Aged Care Reform Bill Submission

Aged Care

By threatening severe punishments for aged care staff, volunteers and boards of not-for-profit organisations if they breach vague and poorly worded offence provisions, or if they are found to have committed offences of strict liability, this Bill undermines its objective of enabling the sector to draw upon a sufficiently skilled workforce and cohort of volunteers.

The threat of heavy fines for aged care staff who breach the code of conduct, first introduced in the Aged Care and Other Legislation Amendment (Royal Commission Response) Act 2022, is a poor regulatory strategy and needs to be reconsidered. The offence provision is inappropriate as a means of encouraging compliance with a code of conduct that sets standards rather than creating rules. The maximum fine is for an amount greater than the majority of people earn after tax in a whole year. It is a wholly disproportionate response to the identified problem and may deter people from wanting to work in the sector unless they are indemnified or fully insured against legal risk. Such an indemnification policy or additional insurance will add cost to aged care organisations that are already struggling financially. This will impair the Government’s objective to promote the financial sustainability of aged care organisations.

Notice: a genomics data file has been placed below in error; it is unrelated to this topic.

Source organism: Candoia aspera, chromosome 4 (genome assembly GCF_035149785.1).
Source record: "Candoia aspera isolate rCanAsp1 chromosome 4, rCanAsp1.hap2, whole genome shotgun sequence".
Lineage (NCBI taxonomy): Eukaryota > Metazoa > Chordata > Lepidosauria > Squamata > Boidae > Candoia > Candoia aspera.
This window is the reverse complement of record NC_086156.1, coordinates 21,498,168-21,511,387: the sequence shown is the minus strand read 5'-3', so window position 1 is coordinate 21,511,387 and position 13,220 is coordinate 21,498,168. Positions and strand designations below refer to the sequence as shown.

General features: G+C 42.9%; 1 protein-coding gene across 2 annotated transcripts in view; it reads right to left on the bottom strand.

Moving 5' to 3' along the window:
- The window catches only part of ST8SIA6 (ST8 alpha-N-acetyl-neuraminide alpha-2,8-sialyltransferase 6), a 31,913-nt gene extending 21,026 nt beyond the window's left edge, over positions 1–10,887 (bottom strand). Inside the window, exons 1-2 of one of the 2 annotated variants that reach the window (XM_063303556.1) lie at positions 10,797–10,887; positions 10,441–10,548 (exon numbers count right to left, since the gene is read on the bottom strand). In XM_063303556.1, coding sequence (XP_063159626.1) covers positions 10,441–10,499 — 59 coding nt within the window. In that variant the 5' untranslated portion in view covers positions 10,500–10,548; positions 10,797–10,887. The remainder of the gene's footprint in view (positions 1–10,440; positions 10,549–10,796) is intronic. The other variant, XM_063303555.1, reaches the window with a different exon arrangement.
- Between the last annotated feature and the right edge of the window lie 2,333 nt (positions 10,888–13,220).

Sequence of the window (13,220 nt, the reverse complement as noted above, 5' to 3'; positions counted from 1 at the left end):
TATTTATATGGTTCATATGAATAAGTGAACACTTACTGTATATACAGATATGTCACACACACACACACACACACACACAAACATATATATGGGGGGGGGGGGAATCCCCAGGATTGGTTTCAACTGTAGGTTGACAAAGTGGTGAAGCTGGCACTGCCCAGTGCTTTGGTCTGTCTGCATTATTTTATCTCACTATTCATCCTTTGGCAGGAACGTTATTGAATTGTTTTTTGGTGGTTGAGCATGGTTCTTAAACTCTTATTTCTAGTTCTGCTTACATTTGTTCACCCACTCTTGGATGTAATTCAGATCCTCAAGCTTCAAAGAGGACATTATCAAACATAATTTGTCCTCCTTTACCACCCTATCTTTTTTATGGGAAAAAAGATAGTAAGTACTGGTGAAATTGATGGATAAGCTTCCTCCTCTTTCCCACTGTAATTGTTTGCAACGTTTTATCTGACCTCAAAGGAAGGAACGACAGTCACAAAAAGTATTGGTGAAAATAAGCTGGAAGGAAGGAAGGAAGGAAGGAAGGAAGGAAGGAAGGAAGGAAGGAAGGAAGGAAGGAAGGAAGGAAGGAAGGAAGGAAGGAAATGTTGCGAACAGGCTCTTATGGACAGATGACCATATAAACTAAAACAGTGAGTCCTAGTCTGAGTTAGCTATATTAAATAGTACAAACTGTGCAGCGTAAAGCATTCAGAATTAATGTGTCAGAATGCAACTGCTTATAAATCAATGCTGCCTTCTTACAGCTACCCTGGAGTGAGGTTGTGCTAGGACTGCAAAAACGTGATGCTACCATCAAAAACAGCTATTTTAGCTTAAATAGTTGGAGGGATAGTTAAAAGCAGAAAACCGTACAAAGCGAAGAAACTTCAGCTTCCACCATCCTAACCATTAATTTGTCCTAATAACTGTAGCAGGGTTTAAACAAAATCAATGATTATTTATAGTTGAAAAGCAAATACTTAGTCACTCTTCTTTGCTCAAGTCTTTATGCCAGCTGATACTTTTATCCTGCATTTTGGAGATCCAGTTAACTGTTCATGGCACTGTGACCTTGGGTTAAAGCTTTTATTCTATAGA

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Patrick Parkinson

PATRICK PARKINSON

Professor Patrick Parkinson AM is the Executive Director of Publica and a leading voice in issues related to families.

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